Matthew Crabbe
Matthew is Mintel Trends Regional Director, Asia-Pacific. He and his team provide insights and analysis on the latest market developments and consumer trends across the region.


Another China issue that has resurfaced in the global news has been food scares. This is a subject that Mintel is very familiar with, having already published its “Consumer Lifestyles: Food Scares – China – September 2012”, and has an update report forthcoming in August 2013. Also to resurface are reports that Chinese consumers are increasingly using home food testing kits to protect themselves.

Leading grocery retailers have also been stepping up their food testing. Mintel reported in its report “Supermarkets and Hypermarkets – China – June 2013”, that Wal-Mart announced plans this April to invest RMB 100 million in new food safety measures over three years, including establishing mobile food safety test laboratory cars costing RMB 2 million each, and ‘quick-investigation’ rooms in many stores to carry out spot checks on foods.

But more fundamental is the ongoing process of structural change in the food growing and processing industries in China. Already China is trying to shift from small-scale subsistence farming towards industrial scale farming, with its improved efficiencies and accountability. Recent economic planning changes are also aiming at reducing overproduction and inefficiency in China’s small and medium sized business sectors. China is trying to encourage companies to rise up the value-added ladder, and improve quality, simultaneously making it harder for those companies that cut corners and jeopardise safety, to go bust.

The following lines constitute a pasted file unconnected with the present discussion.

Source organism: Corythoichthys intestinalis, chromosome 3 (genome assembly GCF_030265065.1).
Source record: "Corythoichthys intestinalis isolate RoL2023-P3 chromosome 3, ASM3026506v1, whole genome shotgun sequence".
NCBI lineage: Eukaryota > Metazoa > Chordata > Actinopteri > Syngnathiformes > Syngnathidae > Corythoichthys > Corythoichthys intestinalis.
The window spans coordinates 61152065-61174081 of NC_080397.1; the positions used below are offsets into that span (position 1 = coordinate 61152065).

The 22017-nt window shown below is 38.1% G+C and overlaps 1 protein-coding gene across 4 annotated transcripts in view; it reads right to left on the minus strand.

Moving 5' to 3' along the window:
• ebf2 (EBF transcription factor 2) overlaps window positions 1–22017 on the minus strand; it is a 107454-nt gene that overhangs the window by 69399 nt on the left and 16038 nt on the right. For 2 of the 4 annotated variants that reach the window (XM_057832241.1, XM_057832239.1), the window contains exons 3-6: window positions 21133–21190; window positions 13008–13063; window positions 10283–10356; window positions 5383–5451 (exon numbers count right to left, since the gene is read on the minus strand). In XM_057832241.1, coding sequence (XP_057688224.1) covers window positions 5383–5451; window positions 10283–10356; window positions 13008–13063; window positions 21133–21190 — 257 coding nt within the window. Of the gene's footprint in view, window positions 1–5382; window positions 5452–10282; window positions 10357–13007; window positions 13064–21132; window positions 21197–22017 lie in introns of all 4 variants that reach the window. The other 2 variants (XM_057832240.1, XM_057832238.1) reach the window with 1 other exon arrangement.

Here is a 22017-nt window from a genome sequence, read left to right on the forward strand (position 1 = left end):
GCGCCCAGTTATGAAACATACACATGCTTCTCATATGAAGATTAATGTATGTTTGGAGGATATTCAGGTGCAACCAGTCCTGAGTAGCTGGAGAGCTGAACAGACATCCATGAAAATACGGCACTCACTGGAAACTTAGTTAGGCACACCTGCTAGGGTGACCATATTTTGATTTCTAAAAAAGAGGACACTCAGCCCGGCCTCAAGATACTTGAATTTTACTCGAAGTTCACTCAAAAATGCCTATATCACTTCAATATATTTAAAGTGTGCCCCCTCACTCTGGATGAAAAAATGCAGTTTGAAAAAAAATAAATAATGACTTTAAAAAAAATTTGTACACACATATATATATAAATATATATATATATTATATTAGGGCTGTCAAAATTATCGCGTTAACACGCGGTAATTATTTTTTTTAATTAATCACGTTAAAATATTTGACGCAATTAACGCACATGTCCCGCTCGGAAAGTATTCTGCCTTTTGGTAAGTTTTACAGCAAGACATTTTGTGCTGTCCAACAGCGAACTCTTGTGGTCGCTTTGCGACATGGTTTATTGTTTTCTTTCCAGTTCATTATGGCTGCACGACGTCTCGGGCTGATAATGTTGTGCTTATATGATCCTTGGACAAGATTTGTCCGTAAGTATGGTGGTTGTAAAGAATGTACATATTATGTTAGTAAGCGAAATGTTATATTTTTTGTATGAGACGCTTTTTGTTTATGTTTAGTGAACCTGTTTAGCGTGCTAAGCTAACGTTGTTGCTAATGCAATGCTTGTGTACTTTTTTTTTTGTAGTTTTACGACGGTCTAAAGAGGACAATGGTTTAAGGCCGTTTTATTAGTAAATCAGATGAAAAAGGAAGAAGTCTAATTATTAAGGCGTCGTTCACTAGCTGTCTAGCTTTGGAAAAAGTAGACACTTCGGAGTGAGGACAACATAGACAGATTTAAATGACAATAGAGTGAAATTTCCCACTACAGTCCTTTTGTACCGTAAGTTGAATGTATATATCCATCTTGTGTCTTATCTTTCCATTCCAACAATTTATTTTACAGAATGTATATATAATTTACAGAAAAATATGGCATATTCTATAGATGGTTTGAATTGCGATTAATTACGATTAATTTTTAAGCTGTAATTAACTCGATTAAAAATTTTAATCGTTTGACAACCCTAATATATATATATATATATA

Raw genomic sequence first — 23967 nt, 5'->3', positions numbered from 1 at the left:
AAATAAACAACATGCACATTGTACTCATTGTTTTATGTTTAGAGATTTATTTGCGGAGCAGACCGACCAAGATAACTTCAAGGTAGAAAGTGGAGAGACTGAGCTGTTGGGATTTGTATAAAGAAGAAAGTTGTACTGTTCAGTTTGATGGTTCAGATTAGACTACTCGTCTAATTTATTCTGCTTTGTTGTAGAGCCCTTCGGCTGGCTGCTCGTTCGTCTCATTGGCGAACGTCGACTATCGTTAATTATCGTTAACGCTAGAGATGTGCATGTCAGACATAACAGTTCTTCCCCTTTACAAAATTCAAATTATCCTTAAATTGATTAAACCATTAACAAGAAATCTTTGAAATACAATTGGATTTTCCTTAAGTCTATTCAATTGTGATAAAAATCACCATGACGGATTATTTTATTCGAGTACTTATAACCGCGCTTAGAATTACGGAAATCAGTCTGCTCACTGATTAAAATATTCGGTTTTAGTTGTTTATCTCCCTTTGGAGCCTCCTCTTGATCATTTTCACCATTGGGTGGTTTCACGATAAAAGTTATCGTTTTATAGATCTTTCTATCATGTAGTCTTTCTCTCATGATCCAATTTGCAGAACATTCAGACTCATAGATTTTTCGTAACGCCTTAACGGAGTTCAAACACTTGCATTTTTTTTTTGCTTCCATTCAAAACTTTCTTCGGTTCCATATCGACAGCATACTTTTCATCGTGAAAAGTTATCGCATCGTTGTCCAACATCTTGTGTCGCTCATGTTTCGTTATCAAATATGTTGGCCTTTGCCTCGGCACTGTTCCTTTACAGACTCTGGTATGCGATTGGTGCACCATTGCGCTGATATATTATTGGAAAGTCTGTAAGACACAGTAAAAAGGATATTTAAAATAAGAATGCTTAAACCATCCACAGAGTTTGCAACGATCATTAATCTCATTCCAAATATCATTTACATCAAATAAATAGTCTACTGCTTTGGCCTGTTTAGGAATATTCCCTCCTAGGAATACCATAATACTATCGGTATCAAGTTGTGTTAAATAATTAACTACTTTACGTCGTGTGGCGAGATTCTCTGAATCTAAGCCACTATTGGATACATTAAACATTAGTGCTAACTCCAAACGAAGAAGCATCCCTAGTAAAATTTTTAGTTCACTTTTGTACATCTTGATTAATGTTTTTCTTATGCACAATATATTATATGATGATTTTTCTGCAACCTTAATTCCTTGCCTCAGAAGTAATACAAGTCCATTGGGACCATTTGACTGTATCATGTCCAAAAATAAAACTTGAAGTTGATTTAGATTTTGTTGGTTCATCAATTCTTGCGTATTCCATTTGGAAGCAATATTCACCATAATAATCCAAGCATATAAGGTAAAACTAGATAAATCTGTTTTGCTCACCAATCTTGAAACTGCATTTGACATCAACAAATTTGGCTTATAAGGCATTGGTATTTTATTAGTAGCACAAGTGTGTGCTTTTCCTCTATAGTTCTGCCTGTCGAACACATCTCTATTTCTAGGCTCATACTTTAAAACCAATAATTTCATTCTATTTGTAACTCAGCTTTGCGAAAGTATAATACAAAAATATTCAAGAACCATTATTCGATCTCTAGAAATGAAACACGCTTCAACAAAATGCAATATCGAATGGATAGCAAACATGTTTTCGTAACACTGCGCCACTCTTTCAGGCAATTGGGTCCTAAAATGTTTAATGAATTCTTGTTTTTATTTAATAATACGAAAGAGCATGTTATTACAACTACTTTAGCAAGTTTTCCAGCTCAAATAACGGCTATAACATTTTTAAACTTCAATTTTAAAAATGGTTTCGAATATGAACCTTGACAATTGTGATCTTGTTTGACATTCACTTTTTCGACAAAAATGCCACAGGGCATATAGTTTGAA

Of course, such restructuring a food industry involving tens of thousands of companies, in a country as large as China, is going to take time. But, it is moving in the right direction. And in the meantime, someone is going to make a lot of money selling food testing kits to concerned consumers.